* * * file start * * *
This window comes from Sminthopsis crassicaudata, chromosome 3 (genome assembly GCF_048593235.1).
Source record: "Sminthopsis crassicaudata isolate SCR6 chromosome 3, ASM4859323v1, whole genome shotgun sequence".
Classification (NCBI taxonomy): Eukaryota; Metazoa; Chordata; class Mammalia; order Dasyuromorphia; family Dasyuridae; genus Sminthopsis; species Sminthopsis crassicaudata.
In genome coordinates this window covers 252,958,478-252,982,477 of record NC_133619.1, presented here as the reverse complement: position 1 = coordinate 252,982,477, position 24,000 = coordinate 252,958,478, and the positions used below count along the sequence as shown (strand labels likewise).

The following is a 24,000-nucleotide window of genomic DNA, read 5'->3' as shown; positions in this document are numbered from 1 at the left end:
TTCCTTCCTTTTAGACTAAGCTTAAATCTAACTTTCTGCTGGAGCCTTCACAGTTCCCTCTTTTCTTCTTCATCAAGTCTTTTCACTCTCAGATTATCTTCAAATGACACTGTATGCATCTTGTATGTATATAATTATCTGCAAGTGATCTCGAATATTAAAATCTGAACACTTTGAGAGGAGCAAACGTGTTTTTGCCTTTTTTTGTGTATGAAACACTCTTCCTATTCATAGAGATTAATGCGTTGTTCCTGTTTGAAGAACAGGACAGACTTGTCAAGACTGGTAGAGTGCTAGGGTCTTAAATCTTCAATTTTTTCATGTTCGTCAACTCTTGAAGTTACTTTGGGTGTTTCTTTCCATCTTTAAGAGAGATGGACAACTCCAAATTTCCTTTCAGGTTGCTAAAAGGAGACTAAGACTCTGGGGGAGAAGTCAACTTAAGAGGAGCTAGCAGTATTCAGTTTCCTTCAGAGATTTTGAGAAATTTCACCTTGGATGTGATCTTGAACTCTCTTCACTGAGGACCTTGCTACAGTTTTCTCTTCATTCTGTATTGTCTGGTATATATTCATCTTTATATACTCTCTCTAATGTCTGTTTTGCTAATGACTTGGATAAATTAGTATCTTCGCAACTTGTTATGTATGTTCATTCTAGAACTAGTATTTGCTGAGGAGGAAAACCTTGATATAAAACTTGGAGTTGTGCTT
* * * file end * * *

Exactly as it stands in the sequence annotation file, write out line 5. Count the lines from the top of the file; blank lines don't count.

The following is a 24,000-nucleotide window of genomic DNA, read 5'->3' as shown; positions in this document are numbered from 1 at the left end: